James Dixon: Strategy as a Capability

Bain Partner James Dixon shares five key principals to ensure that planning is a strategic weapon and not a waste of time.


James Dixon: Strategy as a Capability

The strategic planning process at many companies is often out of touch with the pace and realities of the market. James Dixon, a partner in Bain's Strategy practice, shares five key principles to ensure that planning is a strategic weapon and not a waste of time.

Read the transcript below.

JAMES DIXON: Imagine that you wanted to pull together a traditional five-year plan in 2010. Would you have predicted the explosion in mobile e-commerce? Or that China's GDP growth would decelerate by almost 40%? Or that Saudi Arabia would abandon OPEC and let oil prices plummet?

More importantly, would your strategic plan and your execution have been able to adapt and change with the times? We recently surveyed about 300 global execs and asked them to rate their strategic planning process. And while 60% of them rated their planning process effective, only 32% felt that it led to a strategy and an execution plan that was actually well-designed and executable and adaptable.

One of the problems is that the strategic planning process itself is annual in nature—PowerPoint slides, templates, endless budgetary debates—is often out of touch with the market reality and the pace that you need. We found that the best companies at this have turned their strategic planning process into a strategic capability. And while there's no one-size-fits-all for a strategic capability, we see that there are five key principles shared in common.

Your strategy planning and financial budgeting need to be tightly linked, but they're not the same thing. And many companies conflate them, and they allow the budget process to squeeze out the strategy process with all its bold ambition-setting and its strategic decisions.

The voice of the customer and the front line need to be at the center of the strategy. It's those customer-led insights that will lead to much better strategic decisions, and create a more inspiring mission for the organization.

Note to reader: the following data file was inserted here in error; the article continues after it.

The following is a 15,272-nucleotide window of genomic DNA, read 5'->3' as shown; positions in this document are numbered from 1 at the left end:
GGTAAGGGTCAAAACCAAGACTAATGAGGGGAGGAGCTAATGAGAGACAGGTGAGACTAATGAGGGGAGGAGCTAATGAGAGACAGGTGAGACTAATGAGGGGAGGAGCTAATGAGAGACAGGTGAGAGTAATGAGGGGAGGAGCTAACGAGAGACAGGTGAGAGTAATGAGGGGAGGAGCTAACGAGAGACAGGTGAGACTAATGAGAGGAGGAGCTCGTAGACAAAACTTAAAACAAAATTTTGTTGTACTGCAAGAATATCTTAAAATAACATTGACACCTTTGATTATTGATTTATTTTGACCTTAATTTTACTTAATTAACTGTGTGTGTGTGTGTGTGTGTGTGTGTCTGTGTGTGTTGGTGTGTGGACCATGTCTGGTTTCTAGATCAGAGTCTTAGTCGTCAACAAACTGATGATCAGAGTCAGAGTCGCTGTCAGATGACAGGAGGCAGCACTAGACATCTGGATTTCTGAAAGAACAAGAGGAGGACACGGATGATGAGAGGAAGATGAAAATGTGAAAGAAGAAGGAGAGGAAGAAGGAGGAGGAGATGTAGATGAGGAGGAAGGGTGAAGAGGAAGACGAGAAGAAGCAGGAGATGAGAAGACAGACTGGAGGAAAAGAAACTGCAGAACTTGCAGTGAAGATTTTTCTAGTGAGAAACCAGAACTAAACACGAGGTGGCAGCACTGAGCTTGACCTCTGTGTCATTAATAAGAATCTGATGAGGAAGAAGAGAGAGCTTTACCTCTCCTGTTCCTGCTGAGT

Your resource allocation needs to be purposefully undemocratic. Do not take last year's budget and last year's strategy—like so many companies do—and add 10%. Every year, you need to zero-base it and really focus your resources on those most important critical battlegrounds.

Don't let the rotation of the Earth around the sun determine when you make your most important strategic decisions. You've got to break the stranglehold of the annual planning process, and, we suggest, move to a more issues-based running calendar. And then take those issues and those decisions when they need to get made, and change in the reallocation of your resources in light of those decisions on an ongoing basis. Don't wait for once a year.

We also find that the best teams really focus on the strategy first. They spend a lot of time making sure they get the strategy right, wrestle with those issues, and then they invest in a system and trust in a system to operationalize it and let it flow through the budget.

So stepping back, you should ask yourself, is your strategic planning process a competitive weapon? Or is it a waste of time? Is it something that's empowering your organization? Or is it something that the organization endures? And if you find it's not something that's helping the team have strategic discussions, think boldly, come up with innovative thoughts, then it's time for a change.

Read the related Bain Brief: Strategic Planning That Produces Real Strategy


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